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Short to Medium-Term Outlook for USD

Short to Medium-Term Outlook for USD

One of the key calls I have for the year, is that the USD will continue to strengthen. It is one of the more critical calls to get right, as it has ramifications on the wider portfolio. YTD the USD is down around 1%, as measured using the dollar index DXY, with other major currencies such as the Euro, British Pound and Yen all showing relative strength. It is though still significantly up on a 1, 3 and 5-year view, so the question is, is the upward trend over or are we mean reverting back to 2014 levels.

In my view, the key drivers for a stronger USD, are the following:

  1. A rising rate environment, with the Fed being the only major central bank raising rates and having an economy strong enough to at least withstand some increase in nominal rates. Japan and Europe are also seeing inflation pick up, but their central banks are likely to lag in terms of the rate cycle.
  2. Trump’s policy of reducing trade flows into the US may also be beneficial to the USD, as fewer dollars are sold to buy the exporters’ local currencies.
  3. Should offshored assets held by US companies be repatriated, that should as well be a positive driver. There is some $1trl of offshored cash that could in part be repatriated back, should some form of amnesty be worked out, something which is likely given Trump’s policy to get American capital back into the US to drive American jobs.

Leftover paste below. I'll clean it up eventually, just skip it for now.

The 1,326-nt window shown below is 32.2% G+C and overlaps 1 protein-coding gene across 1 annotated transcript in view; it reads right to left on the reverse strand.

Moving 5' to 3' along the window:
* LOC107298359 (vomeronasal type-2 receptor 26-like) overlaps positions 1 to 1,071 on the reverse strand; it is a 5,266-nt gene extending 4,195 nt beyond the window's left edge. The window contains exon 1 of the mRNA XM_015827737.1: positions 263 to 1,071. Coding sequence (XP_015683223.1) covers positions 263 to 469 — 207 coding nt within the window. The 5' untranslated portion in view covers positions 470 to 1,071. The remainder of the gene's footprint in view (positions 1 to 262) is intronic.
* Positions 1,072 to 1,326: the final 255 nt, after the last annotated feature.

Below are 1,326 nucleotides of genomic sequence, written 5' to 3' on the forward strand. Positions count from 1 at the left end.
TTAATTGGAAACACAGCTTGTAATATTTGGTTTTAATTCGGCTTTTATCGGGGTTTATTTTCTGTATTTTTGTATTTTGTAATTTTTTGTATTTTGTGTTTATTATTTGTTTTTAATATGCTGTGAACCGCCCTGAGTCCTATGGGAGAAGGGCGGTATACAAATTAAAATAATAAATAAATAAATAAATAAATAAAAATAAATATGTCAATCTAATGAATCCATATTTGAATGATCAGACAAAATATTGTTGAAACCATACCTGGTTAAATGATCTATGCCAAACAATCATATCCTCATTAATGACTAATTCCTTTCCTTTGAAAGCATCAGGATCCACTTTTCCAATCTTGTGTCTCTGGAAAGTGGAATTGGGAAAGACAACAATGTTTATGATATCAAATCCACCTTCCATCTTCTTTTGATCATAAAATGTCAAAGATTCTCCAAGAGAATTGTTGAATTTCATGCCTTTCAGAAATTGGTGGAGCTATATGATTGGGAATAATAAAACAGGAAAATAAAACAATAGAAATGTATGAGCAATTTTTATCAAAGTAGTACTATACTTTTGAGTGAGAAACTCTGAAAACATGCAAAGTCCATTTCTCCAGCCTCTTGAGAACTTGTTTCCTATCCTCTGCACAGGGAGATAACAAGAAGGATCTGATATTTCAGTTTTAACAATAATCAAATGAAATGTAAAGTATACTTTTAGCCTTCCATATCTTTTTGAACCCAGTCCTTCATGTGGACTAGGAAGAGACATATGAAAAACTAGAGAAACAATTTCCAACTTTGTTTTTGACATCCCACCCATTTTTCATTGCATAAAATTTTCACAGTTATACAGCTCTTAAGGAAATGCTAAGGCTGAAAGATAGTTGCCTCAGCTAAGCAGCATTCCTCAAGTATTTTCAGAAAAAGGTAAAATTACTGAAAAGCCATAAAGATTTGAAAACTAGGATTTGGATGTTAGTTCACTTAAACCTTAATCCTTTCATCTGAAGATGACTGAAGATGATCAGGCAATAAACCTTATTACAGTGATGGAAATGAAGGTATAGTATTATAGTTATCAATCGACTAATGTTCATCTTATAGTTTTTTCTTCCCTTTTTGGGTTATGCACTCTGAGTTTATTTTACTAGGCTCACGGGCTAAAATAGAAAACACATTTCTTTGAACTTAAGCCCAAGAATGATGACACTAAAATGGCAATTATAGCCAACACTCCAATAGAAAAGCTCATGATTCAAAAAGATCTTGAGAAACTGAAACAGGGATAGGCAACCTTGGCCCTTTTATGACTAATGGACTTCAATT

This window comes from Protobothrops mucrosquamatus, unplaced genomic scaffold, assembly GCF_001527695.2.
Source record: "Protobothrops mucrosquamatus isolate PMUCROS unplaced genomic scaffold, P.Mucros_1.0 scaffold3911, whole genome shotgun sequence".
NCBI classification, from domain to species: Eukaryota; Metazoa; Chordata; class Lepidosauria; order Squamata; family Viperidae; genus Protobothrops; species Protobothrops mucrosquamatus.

To be honest though, while the above has merit, core to my expectation of a stronger dollar is that a major trend like this normally continue until there is a blowout. My expectation is that this will come in a few years time and be coincident with a blow-up in one of the emerging markets that have significant exposure to USD denominated debt, such as Turkey. This may or may not be coincident with a larger global slowdown.

The bulk of debt is still USD denominated and, as interest rates rise and the USD strengthens, this will put pressure on borrowers to pay the debt down, further driving the USD higher. The Fed is very cognisant off this, but should inflation pick up without a similar pickup in growth, borrowers will slowly get squeezed in the middle. Certainly, if we have more than this, the dollar will rally more aggressively, on the back of its current reserve currency status.

So to some extent it is a hedged play – get a stronger global and US economy the USD should strengthen on the back of higher relative rates; get a shock to the system and the USD should strengthen on the back of a flight for safety. Trump may want to talk the currency down but, from where I am sitting, it still has further to go.


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